As I watched China successfully launch the Shenzhou 9 spacecraft last week, carrying the country’s first-ever female astronaut, Liu Yang, I couldn’t help from thinking that China has come a long way in terms of improving gender equality. Though it’s still a work in progress, it might come as a shock that when I was born, some people were a little disappointed because I was a girl. And I was born in Shanghai, the most modern city in China. The same feeling was even there when my little sister was born, 12 years later.
I have nothing to complain about, really — my family loves my sister and me deeply. But there was a definite dynamic at play in the way I was raised — as a daughter, I should be, according to culture, raised in a “wealthy” (spoiled) way. (For lack of a better word.) Most Chinese parents believe now that their daughters should be raised “wealthily” so they don’t go running off with poor boys. Boys, on the other hand — as the thinking goes — should be raised in a “poor” way, so they’ll appreciate things more and work harder to earn their way up.
So, my suggestion to brands: target women in China.
Chinese women hold the buying power in the households, and Chinese girls have the buying power over their parents and boyfriends. It’s much easier for a Chinese girl to beg her dad for a new car and get it than for a Chinese boy to even consider asking. And it’s only normal that girls “need” dozens of bags and shoes to go with their different outfits. You might say it’s the same elsewhere — daddies usually have a soft spot for their daughters.
This is true, but just look at few successful e-commerce/Taobao-related SNS sites in China, many in the mold of sites like Pinterest. As with Pinterest, the likes of Meilishuo or Mogujie are female-dominated. Chinese girls enjoy sharing what they buy both on- and offline, let alone the hours they spend per day just cruising online for no particular reason. But while Pinterest started off as a female-dominated visual sharing site, with more male users coming later, it’s not really common in China to see men sharing online what they bought or spending so much time online (without being considered strange).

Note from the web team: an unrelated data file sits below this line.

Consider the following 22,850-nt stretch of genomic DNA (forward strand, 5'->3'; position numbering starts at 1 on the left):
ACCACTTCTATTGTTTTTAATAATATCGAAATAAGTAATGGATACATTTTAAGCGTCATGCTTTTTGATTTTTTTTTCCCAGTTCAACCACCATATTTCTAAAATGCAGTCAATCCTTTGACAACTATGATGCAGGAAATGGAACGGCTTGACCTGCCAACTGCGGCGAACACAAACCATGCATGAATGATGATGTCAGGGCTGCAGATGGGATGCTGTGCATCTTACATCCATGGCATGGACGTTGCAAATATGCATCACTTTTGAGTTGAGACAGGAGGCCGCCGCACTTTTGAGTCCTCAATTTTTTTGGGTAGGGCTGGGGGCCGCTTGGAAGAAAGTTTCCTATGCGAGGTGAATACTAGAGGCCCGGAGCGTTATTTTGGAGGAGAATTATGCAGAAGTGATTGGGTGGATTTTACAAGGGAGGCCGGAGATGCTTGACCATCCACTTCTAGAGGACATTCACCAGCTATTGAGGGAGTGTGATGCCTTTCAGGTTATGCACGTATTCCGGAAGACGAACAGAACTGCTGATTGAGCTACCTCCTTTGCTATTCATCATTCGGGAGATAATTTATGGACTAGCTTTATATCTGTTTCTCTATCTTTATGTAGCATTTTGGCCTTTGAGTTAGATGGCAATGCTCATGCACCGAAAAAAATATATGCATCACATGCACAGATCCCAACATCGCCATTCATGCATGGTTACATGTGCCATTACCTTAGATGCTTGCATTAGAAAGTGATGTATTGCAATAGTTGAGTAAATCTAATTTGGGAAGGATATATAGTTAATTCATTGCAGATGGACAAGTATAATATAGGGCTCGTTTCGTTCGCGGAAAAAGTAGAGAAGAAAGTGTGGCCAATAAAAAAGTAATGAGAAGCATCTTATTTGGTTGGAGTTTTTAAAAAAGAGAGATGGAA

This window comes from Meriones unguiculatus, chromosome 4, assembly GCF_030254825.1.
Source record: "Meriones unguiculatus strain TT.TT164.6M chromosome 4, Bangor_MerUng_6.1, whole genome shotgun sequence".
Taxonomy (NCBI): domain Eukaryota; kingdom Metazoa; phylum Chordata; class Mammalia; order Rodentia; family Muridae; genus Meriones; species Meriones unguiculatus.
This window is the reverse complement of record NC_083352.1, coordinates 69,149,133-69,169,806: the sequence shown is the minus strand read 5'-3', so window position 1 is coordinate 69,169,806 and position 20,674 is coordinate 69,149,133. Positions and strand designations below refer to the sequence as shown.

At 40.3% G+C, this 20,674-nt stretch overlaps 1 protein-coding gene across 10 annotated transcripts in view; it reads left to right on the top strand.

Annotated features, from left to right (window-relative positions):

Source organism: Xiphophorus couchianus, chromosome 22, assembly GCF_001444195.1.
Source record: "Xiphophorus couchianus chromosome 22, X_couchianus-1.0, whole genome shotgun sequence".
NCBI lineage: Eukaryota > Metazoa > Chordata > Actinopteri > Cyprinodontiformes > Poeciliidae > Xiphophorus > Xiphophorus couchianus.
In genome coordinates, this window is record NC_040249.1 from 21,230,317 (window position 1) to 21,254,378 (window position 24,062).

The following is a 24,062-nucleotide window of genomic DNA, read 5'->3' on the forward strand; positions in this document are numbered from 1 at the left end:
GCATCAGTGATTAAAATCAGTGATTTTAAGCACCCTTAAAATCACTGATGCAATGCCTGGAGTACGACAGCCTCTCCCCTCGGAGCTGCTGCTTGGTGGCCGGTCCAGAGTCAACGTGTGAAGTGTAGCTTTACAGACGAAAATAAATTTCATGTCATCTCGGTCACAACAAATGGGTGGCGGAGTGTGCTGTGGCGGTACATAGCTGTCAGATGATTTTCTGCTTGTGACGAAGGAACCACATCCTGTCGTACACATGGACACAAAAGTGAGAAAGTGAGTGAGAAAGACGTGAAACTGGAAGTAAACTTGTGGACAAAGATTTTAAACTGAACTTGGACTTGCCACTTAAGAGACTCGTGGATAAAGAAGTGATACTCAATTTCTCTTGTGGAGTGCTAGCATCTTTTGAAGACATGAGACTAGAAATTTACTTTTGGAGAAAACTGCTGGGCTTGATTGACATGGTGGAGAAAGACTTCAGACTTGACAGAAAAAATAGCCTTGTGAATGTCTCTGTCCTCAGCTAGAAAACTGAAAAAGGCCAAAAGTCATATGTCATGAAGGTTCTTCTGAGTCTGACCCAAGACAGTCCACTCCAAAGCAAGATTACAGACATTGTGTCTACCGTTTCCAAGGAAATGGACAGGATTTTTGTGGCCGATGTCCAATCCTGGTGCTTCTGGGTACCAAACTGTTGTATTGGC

Offline, a 20-year-old girl in China can proudly tell you that she bought a Louis Vuitton handbag, for example, because it’s a good investment compared to buying another leather handbag, due to its durability and style. A 40-year-old woman in China will buy the same handbag but for a very different reason — if she’s not spending that money on herself, her husband might spend it on a mistress.
No matter how different their reasons for buying, the easy thing to remember is to target both of these female demographics both on- and offline, since they’re the ones in control of the men’s pocketbooks.
In addition to her work as a social media and PR professional, blogger and brand consultant, Hong Kong-based Elle Lee now hosts the new online program Weibo Today. Check out Elle’s personal site at elleiconlee.com and follow her on Twitter at @ElleIconLee or Sina Weibo at @ElleLeeHK.
(Opinions expressed by Jing Daily columnists do not necessarily reflect the opinions of the Jing Daily editorial team.)